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7 October 2018, 12:07 | Updated: 7 October 2018, 12:10
The Scottish Government will create a taskforce to ensure the justice system does not worsen "trauma and distress" of crime victims.
Justice Secretary Humza Yousaf will chair the group, which will take evidence from victims on their experiences of accessing justice.
It aims to provide support and information, and make their progress through the system easier.
The group will include senior figures from justice agencies and voluntary-sector organisations, including those which support victims, and the first meeting will take place later this year.
Mr Yousaf said: "Significant progress has been made in recent years to enhance victims' rights and provide funding for appropriate support while criminal justice agencies have set robust standards of service for victims and witnesses.
"However, we must go further to ensure the justice system does not exacerbate trauma and distress.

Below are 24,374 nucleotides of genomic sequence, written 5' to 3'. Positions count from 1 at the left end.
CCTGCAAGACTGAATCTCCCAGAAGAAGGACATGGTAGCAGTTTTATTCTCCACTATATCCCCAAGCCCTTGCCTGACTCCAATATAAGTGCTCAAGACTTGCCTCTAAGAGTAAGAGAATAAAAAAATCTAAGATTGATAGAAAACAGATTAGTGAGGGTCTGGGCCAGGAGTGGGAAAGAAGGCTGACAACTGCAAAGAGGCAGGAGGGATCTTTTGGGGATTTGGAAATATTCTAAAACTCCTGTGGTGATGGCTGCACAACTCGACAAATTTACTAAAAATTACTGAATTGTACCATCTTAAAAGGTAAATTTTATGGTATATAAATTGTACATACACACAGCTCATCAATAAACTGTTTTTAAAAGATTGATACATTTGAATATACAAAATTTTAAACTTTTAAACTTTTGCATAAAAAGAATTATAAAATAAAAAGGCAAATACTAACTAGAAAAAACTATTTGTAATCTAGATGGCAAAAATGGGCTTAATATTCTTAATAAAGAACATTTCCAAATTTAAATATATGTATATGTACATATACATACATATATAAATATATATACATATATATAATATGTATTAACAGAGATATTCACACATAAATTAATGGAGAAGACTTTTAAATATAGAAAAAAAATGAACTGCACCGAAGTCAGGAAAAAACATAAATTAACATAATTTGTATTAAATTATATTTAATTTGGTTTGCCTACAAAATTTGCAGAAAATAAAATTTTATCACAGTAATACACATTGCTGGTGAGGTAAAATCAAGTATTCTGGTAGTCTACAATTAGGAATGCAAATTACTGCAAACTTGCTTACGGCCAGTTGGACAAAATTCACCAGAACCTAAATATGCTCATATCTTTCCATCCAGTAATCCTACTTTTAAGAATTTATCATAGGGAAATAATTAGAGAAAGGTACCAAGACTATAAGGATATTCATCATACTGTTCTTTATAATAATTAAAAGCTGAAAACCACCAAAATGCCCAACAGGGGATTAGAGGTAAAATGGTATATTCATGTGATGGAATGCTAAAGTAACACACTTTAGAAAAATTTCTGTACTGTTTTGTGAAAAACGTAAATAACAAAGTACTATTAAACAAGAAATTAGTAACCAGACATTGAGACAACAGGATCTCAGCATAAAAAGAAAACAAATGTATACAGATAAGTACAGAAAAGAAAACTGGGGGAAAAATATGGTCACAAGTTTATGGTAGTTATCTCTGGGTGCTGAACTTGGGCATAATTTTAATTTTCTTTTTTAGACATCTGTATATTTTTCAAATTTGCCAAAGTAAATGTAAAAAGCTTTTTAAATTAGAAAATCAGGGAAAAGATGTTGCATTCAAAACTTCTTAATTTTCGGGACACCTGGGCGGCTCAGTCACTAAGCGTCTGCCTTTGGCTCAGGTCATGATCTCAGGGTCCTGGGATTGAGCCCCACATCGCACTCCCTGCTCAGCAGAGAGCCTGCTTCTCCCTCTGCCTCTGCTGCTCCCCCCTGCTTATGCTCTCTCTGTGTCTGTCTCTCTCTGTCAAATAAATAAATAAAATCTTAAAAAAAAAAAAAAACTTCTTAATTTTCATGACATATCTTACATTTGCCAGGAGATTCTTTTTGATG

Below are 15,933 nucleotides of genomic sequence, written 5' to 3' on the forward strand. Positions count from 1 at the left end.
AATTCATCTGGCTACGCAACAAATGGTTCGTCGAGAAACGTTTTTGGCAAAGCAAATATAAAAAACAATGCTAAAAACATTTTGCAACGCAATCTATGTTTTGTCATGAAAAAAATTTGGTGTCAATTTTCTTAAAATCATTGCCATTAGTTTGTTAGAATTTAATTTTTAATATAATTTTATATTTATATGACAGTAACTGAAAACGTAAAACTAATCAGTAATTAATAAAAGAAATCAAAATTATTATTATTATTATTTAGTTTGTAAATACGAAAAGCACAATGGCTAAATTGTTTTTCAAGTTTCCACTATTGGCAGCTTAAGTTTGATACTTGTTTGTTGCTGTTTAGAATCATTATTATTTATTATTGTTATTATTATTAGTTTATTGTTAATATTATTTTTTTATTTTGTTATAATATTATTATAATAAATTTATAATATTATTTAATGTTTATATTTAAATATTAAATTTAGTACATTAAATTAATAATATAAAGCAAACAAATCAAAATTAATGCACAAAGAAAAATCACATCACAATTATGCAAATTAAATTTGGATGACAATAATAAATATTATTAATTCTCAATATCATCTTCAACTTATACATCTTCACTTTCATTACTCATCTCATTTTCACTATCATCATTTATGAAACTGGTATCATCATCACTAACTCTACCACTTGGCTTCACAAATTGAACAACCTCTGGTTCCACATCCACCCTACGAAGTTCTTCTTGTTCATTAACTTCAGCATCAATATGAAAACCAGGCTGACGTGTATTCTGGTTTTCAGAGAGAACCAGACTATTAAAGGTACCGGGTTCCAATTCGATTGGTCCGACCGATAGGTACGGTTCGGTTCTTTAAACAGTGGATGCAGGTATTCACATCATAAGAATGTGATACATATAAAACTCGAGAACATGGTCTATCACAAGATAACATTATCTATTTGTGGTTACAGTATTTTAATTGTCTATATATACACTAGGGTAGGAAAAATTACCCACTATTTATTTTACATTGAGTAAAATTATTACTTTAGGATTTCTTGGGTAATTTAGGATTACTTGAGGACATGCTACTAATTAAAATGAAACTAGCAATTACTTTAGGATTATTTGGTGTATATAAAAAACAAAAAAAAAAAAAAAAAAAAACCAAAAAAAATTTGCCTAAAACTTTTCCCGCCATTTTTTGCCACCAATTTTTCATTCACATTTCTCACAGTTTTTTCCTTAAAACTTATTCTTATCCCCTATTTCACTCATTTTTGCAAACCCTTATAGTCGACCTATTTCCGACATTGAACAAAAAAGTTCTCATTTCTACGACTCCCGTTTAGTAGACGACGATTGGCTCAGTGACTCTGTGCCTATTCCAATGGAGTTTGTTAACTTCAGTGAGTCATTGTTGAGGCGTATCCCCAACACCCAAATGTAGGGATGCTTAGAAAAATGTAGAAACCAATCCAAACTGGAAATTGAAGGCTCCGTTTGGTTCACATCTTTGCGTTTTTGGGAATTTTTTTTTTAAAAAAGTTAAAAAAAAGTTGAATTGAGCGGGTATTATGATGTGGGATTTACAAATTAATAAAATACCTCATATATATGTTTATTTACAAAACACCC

"Since my appointment I have made clear my determination to develop a truly victim-centred approach which will demand co-ordinated action by justice system partners and victim support organisations.
"This task force will accelerate progress by keeping up momentum and ensuring accountability, focusing on the improvements that matter most to victims and working together to break down barriers to change."
He said crime had fallen by around a third in the past decade but sexual offences had increased, and more effort should be made to ensure all victims have a consistently high level of service from the justice system.
Rape Crisis Scotland chief executive Sandy Brindley highlighted a 22% increase in rapes reported to police between 2017/18 and the previous year.
She said: "Rape complainers continue to tell us of very difficult experiences of the criminal justice system, with the fear of giving evidence of this nature compounded by long delays and frequent changes in court dates.
"This taskforce is an opportunity to make a difference to complainers' experience of, and confidence in, the justice system."
Kate Wallace, Victim Support Scotland chief executive, said her organisation expects to have a key role in the new group and working together is essential.
She said: "It will mean that the voices of victims and witnesses are better heard, that we'll be able to develop improved services and that we can create more effective policies."